Roman Head, Face Pot
Roman Head, Face Pot
Roman Head, Face Pot
Roman Head, Face Pot
Roman Head, Face Pot

Roman Head, Face Pot

Regular price £75.00
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Details
Head pots were widely used throughout Roman Britain and are some of the most striking ceramic items produced during Roman rule, and seem to have been a speciality of Romano-British potters.  The somewhat crude and possibly comical features of these examples were individually modelled onto beautifully wheel thrown jars.  Although the hair styles and features depicted on the pots are accepted as being Roman, the pots themselves seem to be almost entirely limited to Britain and do have a distinctly Celtic look.  Their function and significance is, as of yet, unknown as they have been found in a variety of locations including burials, Roman forts and in domestic environments. 

Materials

Earthenware, terracotta

Dimensions

Approx. 255 mm tall, 187 mm diameter

Production

This replica Roman pot has been hand made in Northumberland by Potted History, inspired by original artefacts.  It has been wood fired in an authentic replica of a Roman Pottery Kiln at Vindolanda Museum, to a temperature of between 800°C & 1000°C, using the same techniques that the original potters would have employed nearly two thousand years ago. This process often results in variations of the surface colour and texture, emulating original Roman Pottery and giving each pot it's unique character.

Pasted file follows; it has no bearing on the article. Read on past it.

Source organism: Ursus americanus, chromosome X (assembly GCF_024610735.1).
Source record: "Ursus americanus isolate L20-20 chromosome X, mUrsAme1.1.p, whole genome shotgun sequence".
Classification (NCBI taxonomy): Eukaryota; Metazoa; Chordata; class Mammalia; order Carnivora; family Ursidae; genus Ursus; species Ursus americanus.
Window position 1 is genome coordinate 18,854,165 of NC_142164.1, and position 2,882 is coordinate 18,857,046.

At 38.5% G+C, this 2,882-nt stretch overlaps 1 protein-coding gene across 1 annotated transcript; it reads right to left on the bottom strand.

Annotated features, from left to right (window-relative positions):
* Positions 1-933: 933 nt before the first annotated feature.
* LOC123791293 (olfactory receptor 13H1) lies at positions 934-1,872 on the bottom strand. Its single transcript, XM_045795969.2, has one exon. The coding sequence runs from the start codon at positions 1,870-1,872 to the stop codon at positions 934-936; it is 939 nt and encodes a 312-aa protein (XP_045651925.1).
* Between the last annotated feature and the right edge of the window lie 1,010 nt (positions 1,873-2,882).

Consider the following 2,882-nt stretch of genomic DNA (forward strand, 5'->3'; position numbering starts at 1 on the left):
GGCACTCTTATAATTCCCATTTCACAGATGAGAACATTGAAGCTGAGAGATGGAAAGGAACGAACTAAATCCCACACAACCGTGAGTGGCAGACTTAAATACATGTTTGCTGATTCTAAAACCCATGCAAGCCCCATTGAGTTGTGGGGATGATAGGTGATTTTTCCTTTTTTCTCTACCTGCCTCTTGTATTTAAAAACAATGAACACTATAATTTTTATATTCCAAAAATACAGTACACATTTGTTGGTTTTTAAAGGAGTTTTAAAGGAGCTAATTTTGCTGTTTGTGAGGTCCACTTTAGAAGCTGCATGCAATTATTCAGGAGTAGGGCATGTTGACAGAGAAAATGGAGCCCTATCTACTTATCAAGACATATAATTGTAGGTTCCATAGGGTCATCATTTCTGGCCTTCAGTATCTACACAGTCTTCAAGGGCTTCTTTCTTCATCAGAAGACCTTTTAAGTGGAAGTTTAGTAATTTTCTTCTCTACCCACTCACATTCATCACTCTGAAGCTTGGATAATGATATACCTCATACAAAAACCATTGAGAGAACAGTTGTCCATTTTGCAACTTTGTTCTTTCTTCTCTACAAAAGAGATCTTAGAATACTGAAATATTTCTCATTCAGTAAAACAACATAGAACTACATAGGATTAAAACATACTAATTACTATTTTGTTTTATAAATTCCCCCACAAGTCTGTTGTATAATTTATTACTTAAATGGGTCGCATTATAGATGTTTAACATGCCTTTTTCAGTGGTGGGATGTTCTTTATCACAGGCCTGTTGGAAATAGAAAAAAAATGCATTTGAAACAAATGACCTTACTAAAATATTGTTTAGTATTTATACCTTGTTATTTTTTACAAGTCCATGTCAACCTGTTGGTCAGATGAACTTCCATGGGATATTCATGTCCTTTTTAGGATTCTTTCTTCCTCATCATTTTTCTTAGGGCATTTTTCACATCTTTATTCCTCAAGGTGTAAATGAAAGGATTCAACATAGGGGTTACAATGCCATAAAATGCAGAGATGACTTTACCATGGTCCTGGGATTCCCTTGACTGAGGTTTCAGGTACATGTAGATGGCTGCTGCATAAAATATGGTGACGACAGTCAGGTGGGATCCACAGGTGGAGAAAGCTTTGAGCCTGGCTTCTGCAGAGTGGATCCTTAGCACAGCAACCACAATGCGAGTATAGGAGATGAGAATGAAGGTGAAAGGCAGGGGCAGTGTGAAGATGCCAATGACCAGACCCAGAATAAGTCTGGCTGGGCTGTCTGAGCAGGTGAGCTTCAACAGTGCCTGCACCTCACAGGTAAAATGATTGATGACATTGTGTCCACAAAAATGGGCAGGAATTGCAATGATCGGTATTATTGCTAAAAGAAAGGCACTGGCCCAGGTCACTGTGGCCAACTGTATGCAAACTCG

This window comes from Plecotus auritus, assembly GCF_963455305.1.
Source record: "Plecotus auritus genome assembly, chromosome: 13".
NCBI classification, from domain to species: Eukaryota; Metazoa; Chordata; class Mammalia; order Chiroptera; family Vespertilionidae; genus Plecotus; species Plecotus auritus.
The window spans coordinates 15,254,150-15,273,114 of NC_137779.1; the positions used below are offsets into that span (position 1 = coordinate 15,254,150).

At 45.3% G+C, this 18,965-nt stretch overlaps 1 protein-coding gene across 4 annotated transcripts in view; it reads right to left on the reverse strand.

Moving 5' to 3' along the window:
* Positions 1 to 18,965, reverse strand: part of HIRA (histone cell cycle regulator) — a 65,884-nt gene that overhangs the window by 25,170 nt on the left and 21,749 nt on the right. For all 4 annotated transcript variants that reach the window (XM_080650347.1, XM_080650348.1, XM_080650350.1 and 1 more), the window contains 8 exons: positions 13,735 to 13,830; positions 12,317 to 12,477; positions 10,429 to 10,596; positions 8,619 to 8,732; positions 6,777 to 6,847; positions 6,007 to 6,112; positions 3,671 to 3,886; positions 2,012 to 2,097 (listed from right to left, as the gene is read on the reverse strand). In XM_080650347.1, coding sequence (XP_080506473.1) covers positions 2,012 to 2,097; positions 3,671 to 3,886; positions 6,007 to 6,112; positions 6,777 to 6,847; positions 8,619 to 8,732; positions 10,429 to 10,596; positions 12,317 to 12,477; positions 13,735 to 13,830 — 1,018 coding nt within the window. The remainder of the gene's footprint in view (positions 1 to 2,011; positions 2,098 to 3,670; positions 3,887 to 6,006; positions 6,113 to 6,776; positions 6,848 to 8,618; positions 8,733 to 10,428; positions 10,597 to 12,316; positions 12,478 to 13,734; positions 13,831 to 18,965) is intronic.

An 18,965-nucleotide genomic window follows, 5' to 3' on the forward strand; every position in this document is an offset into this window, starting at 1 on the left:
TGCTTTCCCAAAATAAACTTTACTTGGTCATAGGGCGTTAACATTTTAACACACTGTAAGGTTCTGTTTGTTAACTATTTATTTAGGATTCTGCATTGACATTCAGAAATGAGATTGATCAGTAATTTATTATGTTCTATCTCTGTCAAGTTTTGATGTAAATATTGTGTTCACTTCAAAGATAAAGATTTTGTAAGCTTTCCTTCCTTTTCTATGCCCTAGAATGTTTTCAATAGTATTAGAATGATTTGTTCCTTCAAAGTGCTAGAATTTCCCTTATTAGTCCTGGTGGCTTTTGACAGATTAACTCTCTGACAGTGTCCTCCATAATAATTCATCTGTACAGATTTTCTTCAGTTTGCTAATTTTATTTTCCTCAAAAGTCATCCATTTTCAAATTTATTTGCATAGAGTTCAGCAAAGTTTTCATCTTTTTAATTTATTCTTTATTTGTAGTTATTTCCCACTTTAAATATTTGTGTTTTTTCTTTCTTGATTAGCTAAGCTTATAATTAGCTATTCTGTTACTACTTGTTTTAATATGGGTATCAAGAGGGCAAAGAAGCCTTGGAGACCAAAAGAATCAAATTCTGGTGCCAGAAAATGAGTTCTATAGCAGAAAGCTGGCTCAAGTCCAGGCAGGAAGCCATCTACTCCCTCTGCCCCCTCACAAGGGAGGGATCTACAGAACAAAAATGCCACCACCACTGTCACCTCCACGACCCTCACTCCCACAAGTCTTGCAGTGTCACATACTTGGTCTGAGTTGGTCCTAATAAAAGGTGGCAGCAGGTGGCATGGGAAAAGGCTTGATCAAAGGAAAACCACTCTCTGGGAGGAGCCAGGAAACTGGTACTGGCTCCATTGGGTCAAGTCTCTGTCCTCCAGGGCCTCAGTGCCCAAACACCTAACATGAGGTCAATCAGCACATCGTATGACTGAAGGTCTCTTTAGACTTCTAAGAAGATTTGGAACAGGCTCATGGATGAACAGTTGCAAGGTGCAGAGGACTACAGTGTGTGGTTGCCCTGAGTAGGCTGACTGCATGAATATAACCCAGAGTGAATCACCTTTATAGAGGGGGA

Health and Safety

This is a Museum Quality Replica made using the tools and techniques that would have been used during the Roman era.  As this is an unglazed pot with a porous surface it will absorb some of the flavours of the food being stored, which does add to the flavour of future dishes. However, it does also mean that this pot does not meet modern Health and Safety standards and therefore we do not advise that it is used for storing food.  When the Romans used these storage jars they would rely on applying sufficient heat to the cooking pot and their contents to ensure that all bacteria was killed. Heating to over 70°C for at least 10 minutes would have killed most disease causing bacteria and temperatures of 100°C would do even more. 

Postage
All items are sent using a second class postal service, if you wish to have an item sent first class please contact my for a quote. Many Thanks